This technological advancement of Industry 4.0 is revolutionising transportation industry by introducing intelligent transport systems (ITS)4, 5. In this respect, driverless or fully autonomous transportation systems in the air, road, and at sea are becoming a part of everyday life5. Air transport is using drones for delivery services as unmanned aerial vehicles (UAVs)6. On-road transportation companies, such as Tesla, Volvo, and Mercedes-Benz, are designing and testing self-driving vehicles, changing how we navigate and transport6.

The maritime transportation industry is starting to embrace the digital transformation by introducing smart and autonomous shipping7. Shipping, as the world’s economic engine and the most conservative operating industry, has a direct impact on global trade8, 9, 10.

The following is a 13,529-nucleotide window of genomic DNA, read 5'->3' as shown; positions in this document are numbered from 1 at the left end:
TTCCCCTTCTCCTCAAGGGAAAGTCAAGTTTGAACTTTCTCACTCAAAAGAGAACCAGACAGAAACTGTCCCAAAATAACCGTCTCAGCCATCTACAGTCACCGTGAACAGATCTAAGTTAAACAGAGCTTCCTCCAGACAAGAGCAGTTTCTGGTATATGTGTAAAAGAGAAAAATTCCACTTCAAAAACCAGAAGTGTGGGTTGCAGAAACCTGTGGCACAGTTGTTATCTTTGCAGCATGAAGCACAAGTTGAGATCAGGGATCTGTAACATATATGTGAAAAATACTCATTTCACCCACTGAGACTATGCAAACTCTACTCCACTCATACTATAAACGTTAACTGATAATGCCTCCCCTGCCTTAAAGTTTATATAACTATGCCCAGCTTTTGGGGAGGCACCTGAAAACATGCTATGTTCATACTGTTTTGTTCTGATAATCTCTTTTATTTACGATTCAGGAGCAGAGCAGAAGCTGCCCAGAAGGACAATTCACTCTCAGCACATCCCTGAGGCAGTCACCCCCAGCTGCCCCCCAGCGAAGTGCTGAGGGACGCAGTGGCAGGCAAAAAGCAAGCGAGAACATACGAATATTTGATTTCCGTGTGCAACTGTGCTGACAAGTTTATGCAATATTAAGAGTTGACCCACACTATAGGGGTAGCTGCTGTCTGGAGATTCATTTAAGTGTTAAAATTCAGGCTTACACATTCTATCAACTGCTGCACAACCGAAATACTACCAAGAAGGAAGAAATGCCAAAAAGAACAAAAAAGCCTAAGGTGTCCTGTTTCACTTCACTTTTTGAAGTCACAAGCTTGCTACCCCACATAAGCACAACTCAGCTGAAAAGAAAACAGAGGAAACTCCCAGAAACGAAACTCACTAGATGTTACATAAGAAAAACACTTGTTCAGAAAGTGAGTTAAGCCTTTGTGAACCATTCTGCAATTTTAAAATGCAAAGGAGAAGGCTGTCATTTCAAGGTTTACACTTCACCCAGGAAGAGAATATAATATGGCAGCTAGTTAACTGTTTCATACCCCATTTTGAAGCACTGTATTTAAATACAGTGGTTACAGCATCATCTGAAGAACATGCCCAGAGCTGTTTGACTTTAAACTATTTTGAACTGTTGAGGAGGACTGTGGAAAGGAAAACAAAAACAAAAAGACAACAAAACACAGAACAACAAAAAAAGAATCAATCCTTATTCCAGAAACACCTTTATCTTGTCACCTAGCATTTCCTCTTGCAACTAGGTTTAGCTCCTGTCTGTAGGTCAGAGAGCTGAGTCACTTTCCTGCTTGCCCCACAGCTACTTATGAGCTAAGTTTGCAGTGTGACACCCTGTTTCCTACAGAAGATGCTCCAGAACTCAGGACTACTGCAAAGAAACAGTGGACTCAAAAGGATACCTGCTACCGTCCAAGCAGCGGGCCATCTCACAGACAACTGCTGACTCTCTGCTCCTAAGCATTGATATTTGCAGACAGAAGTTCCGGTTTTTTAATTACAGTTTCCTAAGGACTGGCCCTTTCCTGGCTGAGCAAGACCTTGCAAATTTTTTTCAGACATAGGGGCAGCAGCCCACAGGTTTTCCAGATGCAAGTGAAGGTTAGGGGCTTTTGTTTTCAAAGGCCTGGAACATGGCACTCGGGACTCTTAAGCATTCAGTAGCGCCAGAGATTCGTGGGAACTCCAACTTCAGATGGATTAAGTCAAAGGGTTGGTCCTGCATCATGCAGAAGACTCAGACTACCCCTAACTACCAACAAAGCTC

The influx of advance technologies in the maritime transport industry is becoming tangible by introduction of autonomous shipping. The introduction of autonomous shipping is a highly promising development in the maritime industry, and is technologically feasible. However, several challenges still need to be addressed before autonomous shipping can become a reality2. The pace and extent of automation development in shipping and the gradual change from the experimental to the implementation stage may soon negatively impact several areas, including the human element11.

Although research in autonomous shipping technology is maturing, limited research has been undertaken on how this trend will impact human operators and their roles and responsibilities in the new context. Thus, there is a gap in the field of cognitive human element and a critical need to investigate challenges that the seafarers face in future shipping.